Crop fertilisation manure or industrial and conditons; effect of animal growth
Sir Robert McCarrison original folio size hand penned research posters reproduced with very grateful thanks and appreciation to the Wellcome Trust Collection.
Eventually Howard and McCarrison met and the missing link in the Hunza chain was supplied. McCarrison embraced Howard’s work with enthusiasm. In his series of Cantor lectures delivered before the Royal Society of Arts in 1936 (published in book form under the title Nutrition and National Health) McCarrison said, “Further, the quality of vegetable foods depends on the manner of their cultivation; on the condition of soil, manure, rainfall, irrigation. Thus we found in India that foodstuffs grown on soil manured with farmyard manure were of higher nutritive quality than those grown on the same soil when manured with chemical manure. Spinach grown in a well-tended and manured kitchen-garden was richer in vitamin C than that grown in an ill-tended and inadequately manured one. Examples of this kind might be multiplied, but these suffice to indicate ways in which agricultural practice is linked with the quality of food. . . .”
In 1926, at Madras, India, McCarrison again proved that grains grown with compost as the fertilizer element contained more vitamins than those on which artificial fertilizers were employed. The Journal of Indian Medical Research (14:351, 1926) gives a full description of these tests. In the Journal of the Royal Society of Arts January 2, 1925) McCarrison said further, “Does the nutritive and vitamin value of cereals vary with the conditions of their growth? During the course of an exhaustive inquiry into the food value of the various rices in common use in India, I had reason to suspect that such might be the case. I found that various paddies varied considerably in their nutritive values. I could find no reason for this in their chemical composition. So it occurred to me that it might be due to differences in the content of vitamins, i. e., of substances which are incapable of detection by chemical means. Such differences might, I thought, be brought about by differences in soil or manure, or other conditions of growth of the grains. It was not possible to put this conception to the test in the case of rice, but it was possible to do so if I used millet, which is another staple grain largely used in India. Accordingly, Dr. Norris, Agricultural Chemist to the Madras Government, had nine of the experimental plots at the Agricultural Farm, Coimbatore, sown with the same millet seed. These plots have been in existence for 15 years or so and have been manured in different ways. One had no manure in all this time; another was manured with nitrates; another with phosphates; another with potash; others with various combinations of these, including one which received a complete chemical manure; the ninth plot has been manured with the natural manure of cattle. When the time came these various plots were cropped, the crops weighed and samples from each crop analyzed by Dr. Norris. There were the usual variations in quantity of the crops, and the usual differences in chemical composition associated with different forms of manuring, but the chemical analysis provided no consistent evidence that the nutritive value of the different samples might vary because of variations in certain chemical constituents of the grain. When I came to test the quality of these grains by feeding-experiments on animals, I found that the millet grown on soil manured with natural cattle manure was more nutritious and contained more vitamins than that grown on an exhausted soil, the latter being the worst of all in these respects. I was in the middle of this work when my researches came to an untimely end owing to financial retrenchments in India, so I was not able to repeat the experiments, nor to extend them to other grains. I wish, therefore, to be very guarded in drawing conclusions from them, but it does seem that the nutritive and vitamin values of millet seeds depend on the manurial conditions of their growth.” This observation is of tremendous significance and opens up a field of investigation which may prove to be of great importance not only for India, but for other countries.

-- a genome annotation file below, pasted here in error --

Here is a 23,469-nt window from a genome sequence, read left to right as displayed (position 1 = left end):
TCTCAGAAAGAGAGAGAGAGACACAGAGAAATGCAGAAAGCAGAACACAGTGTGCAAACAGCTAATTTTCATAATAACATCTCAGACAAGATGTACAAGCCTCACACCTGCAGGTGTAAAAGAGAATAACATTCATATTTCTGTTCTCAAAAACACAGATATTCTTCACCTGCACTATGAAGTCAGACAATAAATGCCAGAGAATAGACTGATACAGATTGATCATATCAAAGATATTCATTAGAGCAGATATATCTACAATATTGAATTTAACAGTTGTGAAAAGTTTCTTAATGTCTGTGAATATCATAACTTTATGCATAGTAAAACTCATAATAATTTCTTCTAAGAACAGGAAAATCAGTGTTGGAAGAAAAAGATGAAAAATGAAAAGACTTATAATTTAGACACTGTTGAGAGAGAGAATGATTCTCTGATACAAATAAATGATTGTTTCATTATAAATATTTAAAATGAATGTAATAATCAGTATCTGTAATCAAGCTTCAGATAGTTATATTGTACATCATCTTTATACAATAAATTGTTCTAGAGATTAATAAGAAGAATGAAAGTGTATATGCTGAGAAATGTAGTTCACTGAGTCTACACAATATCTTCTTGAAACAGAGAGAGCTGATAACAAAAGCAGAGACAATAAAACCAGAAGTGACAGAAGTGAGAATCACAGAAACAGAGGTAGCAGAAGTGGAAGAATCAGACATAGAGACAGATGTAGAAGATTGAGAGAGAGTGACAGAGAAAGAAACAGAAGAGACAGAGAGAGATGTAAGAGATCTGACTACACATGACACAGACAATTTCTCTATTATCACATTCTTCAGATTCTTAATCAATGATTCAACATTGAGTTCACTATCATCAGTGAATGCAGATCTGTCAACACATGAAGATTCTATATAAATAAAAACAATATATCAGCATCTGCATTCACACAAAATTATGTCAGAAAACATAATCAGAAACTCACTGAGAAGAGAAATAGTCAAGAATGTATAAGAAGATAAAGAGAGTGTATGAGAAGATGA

Several other investigators, M. J. Rowlands and Barbara Wilkinson, carried out tests which gave similar results. In the Biochemical Journal (Vol. 24 No. 1, 1930) they say, “This research was undertaken because one of us (M.J.R) had noticed that pigs which were fed on home-grown and home-ground barley and wheat always did much better than those pigs which were fed on purchased barley and wheat, and that certain cattle did better on certain fields. It was decided to find out whether this was due to the lack of lime or other mineral constituents of the land. The results of this investigation were not satisfactory. It was then decided to try the effect of artificial manure versus dung.
“A crop of clover and grass was grown, one-half fertilized with dung, the other half with chemical fertilizers including basic slag, kainit and sulphate of ammonia. Then rats were tested by feeding them the product of these fields . . . .
“. . . . the rats were divided into two lots; one lot was put on a deficiency diet with 20 per cent of the ‘artificial’ seed . . . The rats on the ‘dung’ seed showed good growth or a slightly subnormal growth. . . . The rats on the ‘artificial’ seeds all grew very poorly, not one giving normal growth. . . . It can be seen that the former have gained nearly twice as much as the latter. . . . The rats on the ‘artificial’ seed were in a poor condition; in some the hair was falling.””